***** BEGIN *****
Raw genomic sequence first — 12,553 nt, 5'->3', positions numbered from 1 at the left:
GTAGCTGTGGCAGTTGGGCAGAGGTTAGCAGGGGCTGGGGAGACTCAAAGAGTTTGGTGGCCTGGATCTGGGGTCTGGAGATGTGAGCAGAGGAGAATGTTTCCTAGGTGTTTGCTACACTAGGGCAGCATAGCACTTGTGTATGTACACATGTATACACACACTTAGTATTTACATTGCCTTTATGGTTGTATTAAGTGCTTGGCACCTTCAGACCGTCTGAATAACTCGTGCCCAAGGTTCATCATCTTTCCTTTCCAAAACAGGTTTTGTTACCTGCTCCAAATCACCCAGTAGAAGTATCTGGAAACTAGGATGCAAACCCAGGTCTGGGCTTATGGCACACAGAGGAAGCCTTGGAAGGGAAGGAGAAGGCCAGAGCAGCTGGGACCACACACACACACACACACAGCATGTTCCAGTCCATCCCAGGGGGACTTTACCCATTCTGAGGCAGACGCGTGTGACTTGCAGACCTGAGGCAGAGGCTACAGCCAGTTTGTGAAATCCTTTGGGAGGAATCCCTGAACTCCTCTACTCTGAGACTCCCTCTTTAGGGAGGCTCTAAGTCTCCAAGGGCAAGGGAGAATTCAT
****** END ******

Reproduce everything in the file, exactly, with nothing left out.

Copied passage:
Raw genomic sequence first — 12,553 nt, 5'->3', positions numbered from 1 at the left:
GTAGCTGTGGCAGTTGGGCAGAGGTTAGCAGGGGCTGGGGAGACTCAAAGAGTTTGGTGGCCTGGATCTGGGGTCTGGAGATGTGAGCAGAGGAGAATGTTTCCTAGGTGTTTGCTACACTAGGGCAGCATAGCACTTGTGTATGTACACATGTATACACACACTTAGTATTTACATTGCCTTTATGGTTGTATTAAGTGCTTGGCACCTTCAGACCGTCTGAATAACTCGTGCCCAAGGTTCATCATCTTTCCTTTCCAAAACAGGTTTTGTTACCTGCTCCAAATCACCCAGTAGAAGTATCTGGAAACTAGGATGCAAACCCAGGTCTGGGCTTATGGCACACAGAGGAAGCCTTGGAAGGGAAGGAGAAGGCCAGAGCAGCTGGGACCACACACACACACACACACAGCATGTTCCAGTCCATCCCAGGGGGACTTTACCCATTCTGAGGCAGACGCGTGTGACTTGCAGACCTGAGGCAGAGGCTACAGCCAGTTTGTGAAATCCTTTGGGAGGAATCCCTGAACTCCTCTACTCTGAGACTCCCTCTTTAGGGAGGCTCTAAGTCTCCAAGGGCAAGGGAGAATTCAT